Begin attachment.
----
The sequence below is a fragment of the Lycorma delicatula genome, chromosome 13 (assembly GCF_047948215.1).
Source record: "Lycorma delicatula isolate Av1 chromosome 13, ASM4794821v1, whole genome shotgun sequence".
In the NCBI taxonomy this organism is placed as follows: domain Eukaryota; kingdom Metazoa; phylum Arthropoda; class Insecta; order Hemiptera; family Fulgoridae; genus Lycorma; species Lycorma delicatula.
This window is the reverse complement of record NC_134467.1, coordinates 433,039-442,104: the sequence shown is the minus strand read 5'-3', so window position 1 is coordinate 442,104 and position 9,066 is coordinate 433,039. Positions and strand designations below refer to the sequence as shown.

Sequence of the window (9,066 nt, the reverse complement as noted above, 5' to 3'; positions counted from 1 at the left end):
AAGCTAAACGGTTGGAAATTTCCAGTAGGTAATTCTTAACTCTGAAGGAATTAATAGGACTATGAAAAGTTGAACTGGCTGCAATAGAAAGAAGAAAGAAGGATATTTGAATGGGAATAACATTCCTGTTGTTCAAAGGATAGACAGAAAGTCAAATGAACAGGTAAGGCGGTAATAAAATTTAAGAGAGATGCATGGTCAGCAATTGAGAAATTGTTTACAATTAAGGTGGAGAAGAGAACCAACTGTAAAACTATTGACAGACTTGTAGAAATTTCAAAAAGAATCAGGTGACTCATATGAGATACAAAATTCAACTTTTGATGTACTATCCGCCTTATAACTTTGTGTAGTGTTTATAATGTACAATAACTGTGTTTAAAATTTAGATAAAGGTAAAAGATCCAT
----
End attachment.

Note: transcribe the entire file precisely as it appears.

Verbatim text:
The sequence below is a fragment of the Lycorma delicatula genome, chromosome 13 (assembly GCF_047948215.1).
Source record: "Lycorma delicatula isolate Av1 chromosome 13, ASM4794821v1, whole genome shotgun sequence".
In the NCBI taxonomy this organism is placed as follows: domain Eukaryota; kingdom Metazoa; phylum Arthropoda; class Insecta; order Hemiptera; family Fulgoridae; genus Lycorma; species Lycorma delicatula.
This window is the reverse complement of record NC_134467.1, coordinates 433,039-442,104: the sequence shown is the minus strand read 5'-3', so window position 1 is coordinate 442,104 and position 9,066 is coordinate 433,039. Positions and strand designations below refer to the sequence as shown.

Sequence of the window (9,066 nt, the reverse complement as noted above, 5' to 3'; positions counted from 1 at the left end):
AAGCTAAACGGTTGGAAATTTCCAGTAGGTAATTCTTAACTCTGAAGGAATTAATAGGACTATGAAAAGTTGAACTGGCTGCAATAGAAAGAAGAAAGAAGGATATTTGAATGGGAATAACATTCCTGTTGTTCAAAGGATAGACAGAAAGTCAAATGAACAGGTAAGGCGGTAATAAAATTTAAGAGAGATGCATGGTCAGCAATTGAGAAATTGTTTACAATTAAGGTGGAGAAGAGAACCAACTGTAAAACTATTGACAGACTTGTAGAAATTTCAAAAAGAATCAGGTGACTCATATGAGATACAAAATTCAACTTTTGATGTACTATCCGCCTTATAACTTTGTGTAGTGTTTATAATGTACAATAACTGTGTTTAAAATTTAGATAAAGGTAAAAGATCCAT